Miller said the emotional consequences of an actual stroke in younger patients who survive tend to linger not only because they typically will live longer than older patients who had one, but also because they may also encounter friends and family members who question the diagnosis.

“Besides the physical impact of strokes, these attacks can cause depression, anxiety and fatigue. This can be caused by either the fear that they will have another stroke or that people won’t believe they were afflicted with one. This fact alone justifies raising stroke awareness among your younger patients.”

“Strokes are scary things for patients and scary things for doctors. If everyone slightly raised their index of suspicion then maybe some of these tragedies can be avoided,” she added. – by Janel Miller

References:

Adams Jr HP, et al. Stroke. 1993;Jan;24(1):35-41.

CDC.gov. "Stroke facts." https://www.cdc.gov/stroke/facts.htm. Accessed May 30, 2019.

CNN.com. "John Singleton, 'Boyz n the Hood' director, is dead at 51." https://www.cnn.com/2019/04/29/entertainment/john-singleton-dead/index.html. Accessed May 30, 2019.

Hakan Ay. Curr Neurol Neurosci Rep. 2010;Jan;(1):14-20.

NBC News. "Luke Perry, of '90210' fame, dead at age 52." https://www.nbcnews.com/pop-culture/pop-culture-news/luke-perry-90210-fame-dead-age-52-n979046. Accessed May 30, 2019.

Ramirez L, et al. J Am Heart Assoc. 2016;doi:10.1161/JAHA.116.003233.

Singal AB, et al. Neurology. 2013;doi:10.1212/WNL.0b013e3182a4a451.

Smajolic D. Vasc Health Risk Manag. 2015;doi:10.2147/VHRM.S53203.

Van Alebeek ME, et al. J Cereb Blood Flow Metab. 2018;doi:10.1177/0271678X17707138.

Wolters FJ, et al. JAMA Neurol. 2018;doi:10.1001/jamaneurol.2018.1603.

Disclosures: Cole reports no relevant financial disclosures. Miller reports receiving funding from Columbia University's Louis V. Gerstner Jr. Scholar Award, NIH NCATS – KL2TR001874 and NIH NINDS – K23NS107645. She also reports performing medicolegal consulting related to maternal stroke.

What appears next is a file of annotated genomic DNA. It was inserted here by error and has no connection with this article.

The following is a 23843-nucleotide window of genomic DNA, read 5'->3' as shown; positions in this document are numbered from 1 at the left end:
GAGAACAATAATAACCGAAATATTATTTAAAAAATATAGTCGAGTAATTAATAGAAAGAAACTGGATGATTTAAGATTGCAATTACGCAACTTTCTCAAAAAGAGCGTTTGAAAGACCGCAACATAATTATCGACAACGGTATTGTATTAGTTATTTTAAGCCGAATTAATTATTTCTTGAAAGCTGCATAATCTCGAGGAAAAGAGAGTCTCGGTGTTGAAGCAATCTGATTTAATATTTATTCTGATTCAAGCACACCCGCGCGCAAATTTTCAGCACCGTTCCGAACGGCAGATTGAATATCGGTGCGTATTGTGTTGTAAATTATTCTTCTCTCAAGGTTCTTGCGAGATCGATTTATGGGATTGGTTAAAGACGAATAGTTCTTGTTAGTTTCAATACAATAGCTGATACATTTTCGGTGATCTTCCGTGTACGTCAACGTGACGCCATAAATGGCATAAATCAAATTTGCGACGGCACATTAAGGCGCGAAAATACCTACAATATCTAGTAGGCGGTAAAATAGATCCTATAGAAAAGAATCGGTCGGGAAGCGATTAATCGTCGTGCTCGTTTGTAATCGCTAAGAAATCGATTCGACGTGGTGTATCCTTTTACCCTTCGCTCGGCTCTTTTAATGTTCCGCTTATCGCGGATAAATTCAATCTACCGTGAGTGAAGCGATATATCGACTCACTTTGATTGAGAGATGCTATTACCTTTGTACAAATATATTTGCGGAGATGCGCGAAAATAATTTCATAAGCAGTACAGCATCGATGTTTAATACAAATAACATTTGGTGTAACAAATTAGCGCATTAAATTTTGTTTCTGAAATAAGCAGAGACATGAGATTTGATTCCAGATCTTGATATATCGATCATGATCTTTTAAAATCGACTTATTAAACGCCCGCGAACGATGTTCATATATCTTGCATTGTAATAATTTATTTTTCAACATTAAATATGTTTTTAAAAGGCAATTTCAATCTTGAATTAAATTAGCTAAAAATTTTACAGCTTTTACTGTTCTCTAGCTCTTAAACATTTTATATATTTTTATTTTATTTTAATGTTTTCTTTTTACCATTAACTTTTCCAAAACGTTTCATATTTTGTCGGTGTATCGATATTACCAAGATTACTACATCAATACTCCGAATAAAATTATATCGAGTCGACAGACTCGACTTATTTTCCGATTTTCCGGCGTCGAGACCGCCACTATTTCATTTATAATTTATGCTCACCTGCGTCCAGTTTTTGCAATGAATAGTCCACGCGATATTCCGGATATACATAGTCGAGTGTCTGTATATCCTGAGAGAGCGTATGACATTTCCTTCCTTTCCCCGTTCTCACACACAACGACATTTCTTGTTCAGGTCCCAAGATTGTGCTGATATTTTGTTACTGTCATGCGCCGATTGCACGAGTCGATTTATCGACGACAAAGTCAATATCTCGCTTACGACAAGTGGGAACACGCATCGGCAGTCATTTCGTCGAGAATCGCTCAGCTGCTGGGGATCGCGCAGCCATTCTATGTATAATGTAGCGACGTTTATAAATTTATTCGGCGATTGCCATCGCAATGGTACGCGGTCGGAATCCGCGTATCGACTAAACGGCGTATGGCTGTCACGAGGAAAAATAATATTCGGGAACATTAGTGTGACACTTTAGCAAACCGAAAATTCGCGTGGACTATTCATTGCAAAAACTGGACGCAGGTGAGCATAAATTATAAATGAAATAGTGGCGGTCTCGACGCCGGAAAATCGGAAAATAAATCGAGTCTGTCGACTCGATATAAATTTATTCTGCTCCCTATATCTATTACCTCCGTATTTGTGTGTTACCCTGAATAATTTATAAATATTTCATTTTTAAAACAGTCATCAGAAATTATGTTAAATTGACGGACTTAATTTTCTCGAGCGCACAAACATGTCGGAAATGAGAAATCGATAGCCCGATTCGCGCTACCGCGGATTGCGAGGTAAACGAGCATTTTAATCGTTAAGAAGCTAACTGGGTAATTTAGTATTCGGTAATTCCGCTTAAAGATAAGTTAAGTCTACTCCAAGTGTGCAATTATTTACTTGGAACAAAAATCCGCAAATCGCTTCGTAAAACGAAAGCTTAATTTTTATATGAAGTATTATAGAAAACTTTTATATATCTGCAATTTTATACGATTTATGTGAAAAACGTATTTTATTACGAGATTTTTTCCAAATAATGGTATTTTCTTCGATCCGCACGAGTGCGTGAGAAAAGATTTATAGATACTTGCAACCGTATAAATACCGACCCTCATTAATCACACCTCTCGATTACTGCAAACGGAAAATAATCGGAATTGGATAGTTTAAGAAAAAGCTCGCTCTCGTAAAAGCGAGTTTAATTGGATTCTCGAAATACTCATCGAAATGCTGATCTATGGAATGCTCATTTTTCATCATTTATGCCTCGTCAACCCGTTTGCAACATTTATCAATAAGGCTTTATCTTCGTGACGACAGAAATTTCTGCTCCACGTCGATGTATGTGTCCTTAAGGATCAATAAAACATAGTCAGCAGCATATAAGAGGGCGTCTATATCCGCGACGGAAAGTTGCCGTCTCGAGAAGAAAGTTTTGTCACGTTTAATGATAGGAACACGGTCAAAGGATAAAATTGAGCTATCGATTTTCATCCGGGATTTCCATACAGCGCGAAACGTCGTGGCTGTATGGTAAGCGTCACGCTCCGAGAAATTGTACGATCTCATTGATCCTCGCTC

Eliza Miller
Eliza Miller

The recent deaths of actor Luke Perry aged 52 years, and director John Singleton, aged 51 years, from strokes shone a brighter spotlight on the fact that the condition can strike at any age, experts told Healio Primary Care.

“Strokes are often thought of as an older person’s disease. Many people in their 40s and 50s or even younger don’t realize they can be at risk for stroke too,” Eliza Miller, MD, assistant professor of neurology, division of stroke and cerebrovascular disease at NewYork-Presbyterian/Columbia University Irving Medical Center, said in an interview.

“Stroke is a leading cause of both disability and death. Irreversible injury to the brain is at stake and primary care physicians are in the strongest position to interrupt and identify this process,” Alexander A. Khalessi, MD, MS, chair of neurological surgery at the University of California San Diego added.

With a Journal of the American Heart Association study indicating hospitalizations for stroke among patients aged 25 to 44 years increasing, Healio Primary Care asked experts for recommendations on helping PCPs recognize risk factors and communicate with their patients about the potential for stroke in younger age groups.

Risk factors more prevalent in young patients

John W. Cole, MD, MS, an associate professor of neurology at the University of Maryland Medical System, said stroke risk factors that are more common in younger patients include being male, black or Hispanic, as well as positive HIV status, cocaine or amphetamine use, engagement in activities that raise BP and altered hormone levels (including the use of estrogen-containing oral contraceptives), or obstructive sleep apnea.

Sleep apnea 
Obstructive sleep apnea is a stroke risk factor that is more prevalent in younger patients, an associate professor of neurology told Healio Primary Care.

Source:Adobe